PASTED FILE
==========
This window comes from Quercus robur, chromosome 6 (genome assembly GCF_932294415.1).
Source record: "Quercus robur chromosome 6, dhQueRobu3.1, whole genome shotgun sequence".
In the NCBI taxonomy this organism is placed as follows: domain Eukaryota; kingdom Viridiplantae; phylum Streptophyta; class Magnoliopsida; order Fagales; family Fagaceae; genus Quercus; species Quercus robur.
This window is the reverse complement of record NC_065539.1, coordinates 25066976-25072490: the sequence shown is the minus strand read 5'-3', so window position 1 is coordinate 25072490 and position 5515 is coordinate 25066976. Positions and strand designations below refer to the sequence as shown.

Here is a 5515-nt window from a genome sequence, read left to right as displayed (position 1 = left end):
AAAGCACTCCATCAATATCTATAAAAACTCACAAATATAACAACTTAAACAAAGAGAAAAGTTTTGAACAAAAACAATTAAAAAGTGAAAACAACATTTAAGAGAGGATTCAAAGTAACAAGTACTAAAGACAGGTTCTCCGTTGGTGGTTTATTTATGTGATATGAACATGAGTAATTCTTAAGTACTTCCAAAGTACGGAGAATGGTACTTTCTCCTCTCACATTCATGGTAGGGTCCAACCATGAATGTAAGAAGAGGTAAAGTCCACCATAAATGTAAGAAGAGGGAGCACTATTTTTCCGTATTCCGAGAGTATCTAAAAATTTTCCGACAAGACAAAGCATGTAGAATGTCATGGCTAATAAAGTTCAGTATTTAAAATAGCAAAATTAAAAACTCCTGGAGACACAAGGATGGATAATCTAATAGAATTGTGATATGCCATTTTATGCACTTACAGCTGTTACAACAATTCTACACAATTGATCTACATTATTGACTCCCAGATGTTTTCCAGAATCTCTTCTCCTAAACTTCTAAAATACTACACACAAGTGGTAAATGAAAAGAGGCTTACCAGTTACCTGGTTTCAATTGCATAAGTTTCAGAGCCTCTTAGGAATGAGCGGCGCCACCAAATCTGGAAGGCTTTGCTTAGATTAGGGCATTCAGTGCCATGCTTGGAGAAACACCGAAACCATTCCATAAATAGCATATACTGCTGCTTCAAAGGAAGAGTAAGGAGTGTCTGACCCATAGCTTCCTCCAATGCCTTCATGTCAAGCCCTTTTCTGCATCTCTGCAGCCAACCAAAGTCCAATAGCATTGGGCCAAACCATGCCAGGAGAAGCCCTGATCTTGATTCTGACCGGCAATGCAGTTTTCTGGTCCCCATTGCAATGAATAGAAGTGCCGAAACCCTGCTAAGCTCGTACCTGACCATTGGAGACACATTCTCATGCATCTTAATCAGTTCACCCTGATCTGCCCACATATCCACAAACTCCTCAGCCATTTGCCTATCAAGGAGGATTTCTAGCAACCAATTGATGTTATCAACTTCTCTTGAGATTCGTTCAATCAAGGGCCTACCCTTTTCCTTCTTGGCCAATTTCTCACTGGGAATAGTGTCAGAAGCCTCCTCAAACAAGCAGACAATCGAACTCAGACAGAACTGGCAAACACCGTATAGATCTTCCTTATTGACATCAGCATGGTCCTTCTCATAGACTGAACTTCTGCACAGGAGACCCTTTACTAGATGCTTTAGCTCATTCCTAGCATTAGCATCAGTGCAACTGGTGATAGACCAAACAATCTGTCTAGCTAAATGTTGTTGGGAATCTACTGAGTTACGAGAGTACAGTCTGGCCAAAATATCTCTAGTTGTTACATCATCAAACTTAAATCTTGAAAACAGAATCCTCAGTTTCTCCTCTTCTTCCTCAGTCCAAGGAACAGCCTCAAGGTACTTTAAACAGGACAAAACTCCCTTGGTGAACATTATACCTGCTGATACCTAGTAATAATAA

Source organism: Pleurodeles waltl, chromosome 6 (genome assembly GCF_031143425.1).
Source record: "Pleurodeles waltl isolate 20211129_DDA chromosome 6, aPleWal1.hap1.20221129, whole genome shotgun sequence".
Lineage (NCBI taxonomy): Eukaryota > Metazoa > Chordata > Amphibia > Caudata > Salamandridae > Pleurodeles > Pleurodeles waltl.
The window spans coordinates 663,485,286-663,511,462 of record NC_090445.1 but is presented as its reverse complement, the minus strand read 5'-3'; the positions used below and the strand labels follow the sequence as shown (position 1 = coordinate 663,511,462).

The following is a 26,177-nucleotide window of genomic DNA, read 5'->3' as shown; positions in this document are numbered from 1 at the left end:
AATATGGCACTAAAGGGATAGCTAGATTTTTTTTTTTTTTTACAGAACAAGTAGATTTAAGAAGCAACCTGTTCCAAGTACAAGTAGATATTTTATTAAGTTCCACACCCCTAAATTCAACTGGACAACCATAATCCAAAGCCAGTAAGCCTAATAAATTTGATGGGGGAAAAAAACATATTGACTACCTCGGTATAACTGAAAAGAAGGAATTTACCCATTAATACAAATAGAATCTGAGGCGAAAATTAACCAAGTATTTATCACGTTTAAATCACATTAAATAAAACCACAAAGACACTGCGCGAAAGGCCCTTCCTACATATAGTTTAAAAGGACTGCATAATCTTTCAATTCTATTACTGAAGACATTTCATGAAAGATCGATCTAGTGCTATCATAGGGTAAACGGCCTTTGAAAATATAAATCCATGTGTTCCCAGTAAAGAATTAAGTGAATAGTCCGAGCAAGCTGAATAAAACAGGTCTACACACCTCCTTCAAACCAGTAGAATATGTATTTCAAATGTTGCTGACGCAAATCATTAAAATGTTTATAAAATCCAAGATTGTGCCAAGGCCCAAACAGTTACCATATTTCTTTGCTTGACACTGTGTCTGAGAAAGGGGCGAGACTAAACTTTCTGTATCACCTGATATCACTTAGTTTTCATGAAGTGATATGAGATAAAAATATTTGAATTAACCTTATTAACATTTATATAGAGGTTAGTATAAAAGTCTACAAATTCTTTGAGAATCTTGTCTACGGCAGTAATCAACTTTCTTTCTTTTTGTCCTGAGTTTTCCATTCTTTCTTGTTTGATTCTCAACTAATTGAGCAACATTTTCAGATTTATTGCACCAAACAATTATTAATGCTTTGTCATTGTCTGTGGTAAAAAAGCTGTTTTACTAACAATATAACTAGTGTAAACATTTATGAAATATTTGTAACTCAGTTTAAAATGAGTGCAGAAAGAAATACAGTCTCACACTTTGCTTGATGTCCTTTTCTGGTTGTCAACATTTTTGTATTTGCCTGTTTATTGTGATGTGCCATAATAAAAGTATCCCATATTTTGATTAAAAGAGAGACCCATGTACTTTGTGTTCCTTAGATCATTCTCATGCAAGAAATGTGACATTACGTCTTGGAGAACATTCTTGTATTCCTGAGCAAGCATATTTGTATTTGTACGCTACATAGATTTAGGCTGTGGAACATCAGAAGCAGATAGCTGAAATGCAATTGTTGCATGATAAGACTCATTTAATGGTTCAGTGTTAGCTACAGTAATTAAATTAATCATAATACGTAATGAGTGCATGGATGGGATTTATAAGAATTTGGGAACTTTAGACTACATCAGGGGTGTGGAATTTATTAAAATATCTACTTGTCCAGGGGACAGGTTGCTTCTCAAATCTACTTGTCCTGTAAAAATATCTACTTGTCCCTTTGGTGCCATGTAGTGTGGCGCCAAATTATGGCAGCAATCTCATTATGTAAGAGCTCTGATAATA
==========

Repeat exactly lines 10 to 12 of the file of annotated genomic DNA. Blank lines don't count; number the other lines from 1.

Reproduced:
The window spans coordinates 663,485,286-663,511,462 of record NC_090445.1 but is presented as its reverse complement, the minus strand read 5'-3'; the positions used below and the strand labels follow the sequence as shown (position 1 = coordinate 663,511,462).

The following is a 26,177-nucleotide window of genomic DNA, read 5'->3' as shown; positions in this document are numbered from 1 at the left end:
AATATGGCACTAAAGGGATAGCTAGATTTTTTTTTTTTTTTACAGAACAAGTAGATTTAAGAAGCAACCTGTTCCAAGTACAAGTAGATATTTTATTAAGTTCCACACCCCTAAATTCAACTGGACAACCATAATCCAAAGCCAGTAAGCCTAATAAATTTGATGGGGGAAAAAAACATATTGACTACCTCGGTATAACTGAAAAGAAGGAATTTACCCATTAATACAAATAGAATCTGAGGCGAAAATTAACCAAGTATTTATCACGTTTAAATCACATTAAATAAAACCACAAAGACACTGCGCGAAAGGCCCTTCCTACATATAGTTTAAAAGGACTGCATAATCTTTCAATTCTATTACTGAAGACATTTCATGAAAGATCGATCTAGTGCTATCATAGGGTAAACGGCCTTTGAAAATATAAATCCATGTGTTCCCAGTAAAGAATTAAGTGAATAGTCCGAGCAAGCTGAATAAAACAGGTCTACACACCTCCTTCAAACCAGTAGAATATGTATTTCAAATGTTGCTGACGCAAATCATTAAAATGTTTATAAAATCCAAGATTGTGCCAAGGCCCAAACAGTTACCATATTTCTTTGCTTGACACTGTGTCTGAGAAAGGGGCGAGACTAAACTTTCTGTATCACCTGATATCACTTAGTTTTCATGAAGTGATATGAGATAAAAATATTTGAATTAACCTTATTAACATTTATATAGAGGTTAGTATAAAAGTCTACAAATTCTTTGAGAATCTTGTCTACGGCAGTAATCAACTTTCTTTCTTTTTGTCCTGAGTTTTCCATTCTTTCTTGTTTGATTCTCAACTAATTGAGCAACATTTTCAGATTTATTGCACCAAACAATTATTAATGCTTTGTCATTGTCTGTGGTAAAAAAGCTGTTTTACTAACAATATAACTAGTGTAAACATTTATGAAATATTTGTAACTCAGTTTAAAATGAGTGCAGAAAGAAATACAGTCTCACACTTTGCTTGATGTCCTTTTCTGGTTGTCAACATTTTTGTATTTGCCTGTTTATTGTGATGTGCCATAATAAAAGTATCCCATATTTTGATTAAAAGAGAGACCCATGTACTTTGTGTTCCTTAGATCATTCTCATGCAAGAAATGTGACATTACGTCTTGGAGAACATTCTTGTATTCCTGAGCAAGCATATTTGTATTTGTACGCTACATAGATTTAGGCTGTGGAACATCAGAAGCAGATAGCTGAAATGCAATTGTTGCATGATAAGACTCATTTAATGGTTCAGTGTTAGCTACAGTAATTAAATTAATCATAATACGTAATGAGTGCATGGATGGGATTTATAAGAATTTGGGAACTTTAGACTACATCAGGGGTGTGGAATTTATTAAAATATCTACTTGTCCAGGGGACAGGTTGCTTCTCAAATCTACTTGTCCTGTAAAAATATCTACTTGTCCCTTTGGTGCCATGTAGTGTGGCGCCAAATTATGGCAGCAATCTCATTATGTAAGAGCTCTGATAATA